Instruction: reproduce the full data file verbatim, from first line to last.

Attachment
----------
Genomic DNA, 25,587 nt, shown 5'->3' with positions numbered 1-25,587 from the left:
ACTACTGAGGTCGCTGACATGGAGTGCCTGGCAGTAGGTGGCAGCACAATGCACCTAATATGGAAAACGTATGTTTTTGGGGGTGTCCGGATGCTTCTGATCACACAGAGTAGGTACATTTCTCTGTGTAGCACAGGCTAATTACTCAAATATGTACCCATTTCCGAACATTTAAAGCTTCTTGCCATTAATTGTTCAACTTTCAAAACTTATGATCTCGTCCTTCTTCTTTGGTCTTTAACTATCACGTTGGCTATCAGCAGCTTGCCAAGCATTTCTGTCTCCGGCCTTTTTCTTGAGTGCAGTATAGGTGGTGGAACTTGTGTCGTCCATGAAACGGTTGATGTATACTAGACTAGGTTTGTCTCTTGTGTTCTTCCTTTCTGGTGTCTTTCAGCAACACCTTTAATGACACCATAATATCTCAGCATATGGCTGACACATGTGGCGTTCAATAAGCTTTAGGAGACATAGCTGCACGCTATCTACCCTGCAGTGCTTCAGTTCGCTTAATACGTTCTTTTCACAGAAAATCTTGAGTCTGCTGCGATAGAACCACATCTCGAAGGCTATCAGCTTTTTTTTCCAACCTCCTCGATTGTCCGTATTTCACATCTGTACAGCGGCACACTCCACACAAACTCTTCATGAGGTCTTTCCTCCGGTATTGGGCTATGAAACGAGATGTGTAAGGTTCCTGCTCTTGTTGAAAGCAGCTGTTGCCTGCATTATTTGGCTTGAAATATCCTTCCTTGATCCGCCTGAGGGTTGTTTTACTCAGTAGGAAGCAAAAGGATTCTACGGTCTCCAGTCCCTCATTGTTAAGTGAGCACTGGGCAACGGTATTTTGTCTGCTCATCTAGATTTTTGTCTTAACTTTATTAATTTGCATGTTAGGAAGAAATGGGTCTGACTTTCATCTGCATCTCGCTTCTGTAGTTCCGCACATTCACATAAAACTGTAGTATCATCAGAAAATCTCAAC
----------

Genomic DNA, 25,587 nt, shown 5'->3' with positions numbered 1-25,587 from the left:
ACTACTGAGGTCGCTGACATGGAGTGCCTGGCAGTAGGTGGCAGCACAATGCACCTAATATGGAAAACGTATGTTTTTGGGGGTGTCCGGATGCTTCTGATCACACAGAGTAGGTACATTTCTCTGTGTAGCACAGGCTAATTACTCAAATATGTACCCATTTCCGAACATTTAAAGCTTCTTGCCATTAATTGTTCAACTTTCAAAACTTATGATCTCGTCCTTCTTCTTTGGTCTTTAACTATCACGTTGGCTATCAGCAGCTTGCCAAGCATTTCTGTCTCCGGCCTTTTTCTTGAGTGCAGTATAGGTGGTGGAACTTGTGTCGTCCATGAAACGGTTGATGTATACTAGACTAGGTTTGTCTCTTGTGTTCTTCCTTTCTGGTGTCTTTCAGCAACACCTTTAATGACACCATAATATCTCAGCATATGGCTGACACATGTGGCGTTCAATAAGCTTTAGGAGACATAGCTGCACGCTATCTACCCTGCAGTGCTTCAGTTCGCTTAATACGTTCTTTTCACAGAAAATCTTGAGTCTGCTGCGATAGAACCACATCTCGAAGGCTATCAGCTTTTTTTTCCAACCTCCTCGATTGTCCGTATTTCACATCTGTACAGCGGCACACTCCACACAAACTCTTCATGAGGTCTTTCCTCCGGTATTGGGCTATGAAACGAGATGTGTAAGGTTCCTGCTCTTGTTGAAAGCAGCTGTTGCCTGCATTATTTGGCTTGAAATATCCTTCCTTGATCCGCCTGAGGGTTGTTTTACTCAGTAGGAAGCAAAAGGATTCTACGGTCTCCAGTCCCTCATTGTTAAGTGAGCACTGGGCAACGGTATTTTGTCTGCTCATCTAGATTTTTGTCTTAACTTTATTAATTTGCATGTTAGGAAGAAATGGGTCTGACTTTCATCTGCATCTCGCTTCTGTAGTTCCGCACATTCACATAAAACTGTAGTATCATCAGAAAATCTCAAC